Call of Cthulhu Dark Corners of The Earth – “Mythos”

“The most merciful thing in the world, I think, is the inability of the human mind to correlate all its contents… some day the piecing together of dissociated knowledge will open up such terrifying vistas of reality, and of our frightful position therein, that we shall either go mad from the revelation or flee from the light into the peace and safety of a new Dark Age.”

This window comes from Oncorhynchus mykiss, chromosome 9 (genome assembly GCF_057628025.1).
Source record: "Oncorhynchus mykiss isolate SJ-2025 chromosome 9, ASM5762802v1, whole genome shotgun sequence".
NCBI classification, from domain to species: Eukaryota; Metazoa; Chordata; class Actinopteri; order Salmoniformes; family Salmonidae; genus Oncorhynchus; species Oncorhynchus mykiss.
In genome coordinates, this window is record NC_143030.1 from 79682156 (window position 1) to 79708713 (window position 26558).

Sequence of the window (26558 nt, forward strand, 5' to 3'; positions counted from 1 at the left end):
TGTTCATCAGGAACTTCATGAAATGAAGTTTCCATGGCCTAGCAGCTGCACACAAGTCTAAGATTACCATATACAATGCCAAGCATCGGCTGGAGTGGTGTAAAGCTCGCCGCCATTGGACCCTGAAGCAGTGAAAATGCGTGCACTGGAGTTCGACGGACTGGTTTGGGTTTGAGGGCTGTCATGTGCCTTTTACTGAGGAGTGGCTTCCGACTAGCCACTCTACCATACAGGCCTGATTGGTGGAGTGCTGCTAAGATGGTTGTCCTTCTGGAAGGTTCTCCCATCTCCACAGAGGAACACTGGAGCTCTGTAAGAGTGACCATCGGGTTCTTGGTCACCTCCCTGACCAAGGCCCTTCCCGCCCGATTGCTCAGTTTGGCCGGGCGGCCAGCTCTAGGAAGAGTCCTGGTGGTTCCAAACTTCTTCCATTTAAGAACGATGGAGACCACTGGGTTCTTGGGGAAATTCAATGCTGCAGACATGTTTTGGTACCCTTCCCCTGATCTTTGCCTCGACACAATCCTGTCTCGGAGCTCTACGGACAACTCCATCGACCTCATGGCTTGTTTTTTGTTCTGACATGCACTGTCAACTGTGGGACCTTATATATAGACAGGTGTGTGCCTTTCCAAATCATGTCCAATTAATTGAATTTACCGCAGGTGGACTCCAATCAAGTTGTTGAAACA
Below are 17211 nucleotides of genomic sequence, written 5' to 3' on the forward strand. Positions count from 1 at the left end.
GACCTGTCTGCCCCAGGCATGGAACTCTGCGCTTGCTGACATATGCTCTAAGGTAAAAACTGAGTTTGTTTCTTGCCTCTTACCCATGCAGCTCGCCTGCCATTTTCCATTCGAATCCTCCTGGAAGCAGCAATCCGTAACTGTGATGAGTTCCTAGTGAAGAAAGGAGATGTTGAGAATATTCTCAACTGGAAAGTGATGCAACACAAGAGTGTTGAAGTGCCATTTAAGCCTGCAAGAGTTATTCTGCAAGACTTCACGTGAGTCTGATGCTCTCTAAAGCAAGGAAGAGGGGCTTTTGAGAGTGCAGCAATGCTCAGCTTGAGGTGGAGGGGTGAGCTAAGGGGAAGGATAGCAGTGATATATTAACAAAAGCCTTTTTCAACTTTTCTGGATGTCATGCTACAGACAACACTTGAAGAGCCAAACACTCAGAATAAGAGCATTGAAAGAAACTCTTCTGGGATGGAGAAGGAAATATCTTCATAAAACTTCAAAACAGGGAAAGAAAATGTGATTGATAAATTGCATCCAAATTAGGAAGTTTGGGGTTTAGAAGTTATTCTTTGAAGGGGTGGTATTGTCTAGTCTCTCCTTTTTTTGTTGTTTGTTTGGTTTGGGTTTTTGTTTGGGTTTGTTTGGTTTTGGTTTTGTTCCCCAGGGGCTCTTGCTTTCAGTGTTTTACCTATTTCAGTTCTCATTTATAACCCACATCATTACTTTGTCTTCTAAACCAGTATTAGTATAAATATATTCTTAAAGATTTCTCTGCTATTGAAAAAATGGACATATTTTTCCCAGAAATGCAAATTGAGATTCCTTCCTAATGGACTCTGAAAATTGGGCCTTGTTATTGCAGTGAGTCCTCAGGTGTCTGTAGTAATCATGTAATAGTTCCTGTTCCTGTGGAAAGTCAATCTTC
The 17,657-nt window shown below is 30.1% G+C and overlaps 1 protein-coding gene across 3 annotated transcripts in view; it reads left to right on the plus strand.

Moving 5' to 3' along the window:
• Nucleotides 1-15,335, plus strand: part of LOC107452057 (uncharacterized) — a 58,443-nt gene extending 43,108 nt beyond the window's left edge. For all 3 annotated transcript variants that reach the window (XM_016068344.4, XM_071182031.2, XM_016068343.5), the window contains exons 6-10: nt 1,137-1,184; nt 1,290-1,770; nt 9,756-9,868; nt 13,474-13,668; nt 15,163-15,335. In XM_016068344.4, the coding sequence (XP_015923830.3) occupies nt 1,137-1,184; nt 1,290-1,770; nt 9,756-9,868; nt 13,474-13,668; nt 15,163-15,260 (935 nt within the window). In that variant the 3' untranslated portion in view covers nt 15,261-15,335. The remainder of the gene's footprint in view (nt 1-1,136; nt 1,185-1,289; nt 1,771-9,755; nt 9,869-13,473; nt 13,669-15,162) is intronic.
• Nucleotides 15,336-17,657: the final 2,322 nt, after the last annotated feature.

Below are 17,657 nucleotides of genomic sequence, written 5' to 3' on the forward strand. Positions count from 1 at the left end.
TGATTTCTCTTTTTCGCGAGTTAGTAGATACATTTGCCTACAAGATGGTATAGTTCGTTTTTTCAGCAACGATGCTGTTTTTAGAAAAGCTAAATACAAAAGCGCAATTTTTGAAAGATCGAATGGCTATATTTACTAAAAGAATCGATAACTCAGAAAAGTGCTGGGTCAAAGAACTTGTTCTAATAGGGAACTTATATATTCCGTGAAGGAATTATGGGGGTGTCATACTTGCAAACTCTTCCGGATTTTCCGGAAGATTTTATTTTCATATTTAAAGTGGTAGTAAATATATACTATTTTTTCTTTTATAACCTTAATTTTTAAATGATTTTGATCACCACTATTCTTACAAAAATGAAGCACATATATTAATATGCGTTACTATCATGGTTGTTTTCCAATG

H.P. Lovecraft, in “The Call of Cthulhu”